AUGUSTA — A Bar Harbor businessman who failed to qualify for Maine’s Republican primary ballot in June is getting flak for illegally placing his U.S. Senate campaign signs in neighboring New Hampshire.
City offices in Dover, New Hampshire, received a handful of complaints about campaign signs for Max Linn popping up at busy intersections and in rights-of-way miles from the Maine border. A Dover official said there are several problems with those signs: Not only is Linn not a candidate in New Hampshire elections, the signs’ placement also violates local and state laws.
“I am going to call and let them know that the signs are not permitted by local ordinance or state law, and if they are not removed within 24 hours, we will remove them,” said Elena Piekut, assistant city planner and zoning administrator for Dover, who contacted the Portland Press Herald on Thursday with a request for Linn’s phone number.
This is just the latest bizarre twist in a campaign that’s been marred by fraudulent and dead-voter signatures and that isn’t even officially recognized by the candidate’s own party.
‘TRUMP STRONG CANDIDATE’
On April 25, Secretary of State Matt Dunlap declared that Linn – a financial planner from Bar Harbor – had fallen 10 signatures short of qualifying for the Republican primary. The campaign of Linn’s would-be primary opponent, Republican state Sen. Eric Brakey of Auburn, had identified numerous instances of petition signatures from deceased voters as well as others that they said appear to have been forged.
Linn appealed the decision even though his own attorney acknowledged during court hearings that “there is no question that there was fraud” during the petition process. Both a District Court judge and Maine’s Supreme Judicial Court upheld Dunlap’s decision invalidating dozens of signatures and, thereby, keeping Linn off the ballot – at least officially.
But because the ballots had already been printed, Republican voters will still see Linn’s name on the ballot on June 12. And this week, Linn’s signs, which are topped with a “Trump strong” message, began popping up throughout southern and central Maine – and, apparently, New Hampshire – even though Dunlap’s office said any votes for the candidate “will be counted as blanks.”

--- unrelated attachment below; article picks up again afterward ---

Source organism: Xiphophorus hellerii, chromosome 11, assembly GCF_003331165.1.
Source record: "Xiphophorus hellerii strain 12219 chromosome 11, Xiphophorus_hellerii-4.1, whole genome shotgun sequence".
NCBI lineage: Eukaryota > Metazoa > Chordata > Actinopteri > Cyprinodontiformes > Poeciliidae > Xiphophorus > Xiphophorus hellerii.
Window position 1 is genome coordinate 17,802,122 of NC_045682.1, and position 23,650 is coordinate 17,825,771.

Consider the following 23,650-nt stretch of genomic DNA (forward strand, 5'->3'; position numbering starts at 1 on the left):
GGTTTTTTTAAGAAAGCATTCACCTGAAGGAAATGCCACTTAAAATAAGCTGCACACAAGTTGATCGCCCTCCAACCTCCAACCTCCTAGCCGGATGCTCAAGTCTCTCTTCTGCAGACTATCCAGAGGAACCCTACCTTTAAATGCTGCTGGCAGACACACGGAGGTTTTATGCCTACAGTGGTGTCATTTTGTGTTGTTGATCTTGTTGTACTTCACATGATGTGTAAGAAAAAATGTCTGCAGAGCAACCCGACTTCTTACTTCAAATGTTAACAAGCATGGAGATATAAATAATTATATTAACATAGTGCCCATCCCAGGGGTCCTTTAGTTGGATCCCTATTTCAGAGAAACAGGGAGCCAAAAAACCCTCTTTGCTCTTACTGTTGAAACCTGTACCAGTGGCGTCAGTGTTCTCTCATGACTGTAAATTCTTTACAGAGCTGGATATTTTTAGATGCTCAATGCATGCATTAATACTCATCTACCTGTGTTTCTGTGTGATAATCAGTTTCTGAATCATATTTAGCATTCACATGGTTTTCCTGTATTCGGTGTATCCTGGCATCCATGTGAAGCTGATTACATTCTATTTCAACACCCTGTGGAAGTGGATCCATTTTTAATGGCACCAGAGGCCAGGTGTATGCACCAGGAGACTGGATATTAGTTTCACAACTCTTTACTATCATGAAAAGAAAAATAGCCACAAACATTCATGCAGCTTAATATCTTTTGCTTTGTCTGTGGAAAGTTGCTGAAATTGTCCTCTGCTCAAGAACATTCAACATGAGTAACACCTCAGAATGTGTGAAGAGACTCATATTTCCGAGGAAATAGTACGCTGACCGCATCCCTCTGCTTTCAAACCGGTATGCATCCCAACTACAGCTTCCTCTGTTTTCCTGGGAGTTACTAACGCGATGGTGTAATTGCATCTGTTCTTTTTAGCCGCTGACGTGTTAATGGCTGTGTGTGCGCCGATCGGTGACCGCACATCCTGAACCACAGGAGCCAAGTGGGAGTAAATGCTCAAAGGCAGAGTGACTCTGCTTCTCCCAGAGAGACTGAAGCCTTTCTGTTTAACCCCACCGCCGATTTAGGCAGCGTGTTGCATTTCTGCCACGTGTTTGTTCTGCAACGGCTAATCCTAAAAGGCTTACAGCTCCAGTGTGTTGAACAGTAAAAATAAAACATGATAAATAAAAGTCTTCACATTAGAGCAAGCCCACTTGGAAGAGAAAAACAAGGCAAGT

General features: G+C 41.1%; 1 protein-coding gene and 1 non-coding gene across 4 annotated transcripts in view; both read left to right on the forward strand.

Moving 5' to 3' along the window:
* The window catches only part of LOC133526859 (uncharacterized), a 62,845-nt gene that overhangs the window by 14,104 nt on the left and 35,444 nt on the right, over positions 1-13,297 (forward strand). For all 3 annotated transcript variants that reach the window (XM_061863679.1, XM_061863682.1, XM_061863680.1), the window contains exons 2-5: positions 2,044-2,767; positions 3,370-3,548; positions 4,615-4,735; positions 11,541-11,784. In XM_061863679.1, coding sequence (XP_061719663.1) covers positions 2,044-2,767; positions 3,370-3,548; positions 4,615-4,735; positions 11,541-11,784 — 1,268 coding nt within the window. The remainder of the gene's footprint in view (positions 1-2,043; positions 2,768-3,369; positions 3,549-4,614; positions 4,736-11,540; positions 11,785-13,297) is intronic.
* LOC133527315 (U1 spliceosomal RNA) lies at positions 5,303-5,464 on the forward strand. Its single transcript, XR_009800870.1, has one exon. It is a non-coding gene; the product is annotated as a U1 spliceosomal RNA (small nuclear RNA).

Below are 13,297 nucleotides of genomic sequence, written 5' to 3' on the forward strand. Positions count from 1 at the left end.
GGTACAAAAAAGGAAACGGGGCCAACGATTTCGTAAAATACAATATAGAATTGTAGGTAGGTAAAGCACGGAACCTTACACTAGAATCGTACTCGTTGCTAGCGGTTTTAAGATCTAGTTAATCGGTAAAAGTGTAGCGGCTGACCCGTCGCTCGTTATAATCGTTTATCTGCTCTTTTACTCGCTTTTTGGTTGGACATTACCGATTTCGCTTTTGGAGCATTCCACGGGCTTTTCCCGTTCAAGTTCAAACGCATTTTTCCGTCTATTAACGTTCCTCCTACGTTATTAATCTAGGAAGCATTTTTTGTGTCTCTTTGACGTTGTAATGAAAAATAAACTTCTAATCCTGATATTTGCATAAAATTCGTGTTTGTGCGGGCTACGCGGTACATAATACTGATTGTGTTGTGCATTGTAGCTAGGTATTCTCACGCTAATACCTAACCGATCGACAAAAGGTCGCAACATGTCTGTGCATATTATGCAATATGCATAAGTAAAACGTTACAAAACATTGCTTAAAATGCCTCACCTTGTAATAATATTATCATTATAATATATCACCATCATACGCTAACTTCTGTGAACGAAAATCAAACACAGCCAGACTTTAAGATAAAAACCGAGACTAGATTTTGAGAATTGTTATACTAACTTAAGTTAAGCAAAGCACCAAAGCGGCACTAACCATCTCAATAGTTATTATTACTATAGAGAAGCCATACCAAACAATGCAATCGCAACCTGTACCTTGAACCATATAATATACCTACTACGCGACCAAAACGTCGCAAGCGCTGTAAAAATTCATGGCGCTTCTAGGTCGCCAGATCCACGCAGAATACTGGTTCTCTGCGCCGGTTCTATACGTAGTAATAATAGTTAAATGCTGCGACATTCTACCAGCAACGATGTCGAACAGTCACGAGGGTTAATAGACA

Linn’s campaign spokesman didn’t return a call for comment Thursday, nor did he return previous calls from the Portland Press Herald earlier this week. Linn’s Twitter feed, however, was still boasting about the campaign.
“The outpouring of support from across the State has truly been humbling,” Linn tweeted Thursday afternoon. “Clearly Maine GOP voters want a high energy, Trump Strong candidate!”
On Tuesday, after Linn’s signs began appearing around the state, a Maine Republican Party official said Linn’s status as a candidate had not changed.
“Max Linn has the right to spend his money saying whatever he wishes; that is his choice,” Maine Republican Party Executive Director Jason Savage said. “It does not change the status of the ballot according to the secretary of state and the courts. The Maine GOP recognizes that Sen. Eric Brakey is the Republican candidate who will challenge Angus King in this election.”
‘THERE ARE QUITE A FEW’ SIGNS
King, an independent first elected to the Senate in 2012, officially launched his re-election campaign Thursday during an event in Brunswick. In addition to Brakey, King is expected to face Democrat Zak Ringelstein during the November general election.
Back in New Hampshire, Piekut said she first noticed Linn signs in Dover on Tuesday. New Hampshire law and city ordinances prohibit placement of political signs on public property or in the highway right-of-way without the consent of the property owner. If the city removes the signs, Piekut said, the Linn campaign can come retrieve them but will have to pay a $50 fee for each sign.
“There are quite a few,” Piekut said.
Linn’s campaigning in Maine does not appear to violate any of the state’s election laws even though he is not an official candidate on the June 12 ballot. Campaign signs can be posted temporarily along state highways as long as they are at least 30 feet apart, according to a spokesman from the Maine Department of Transportation.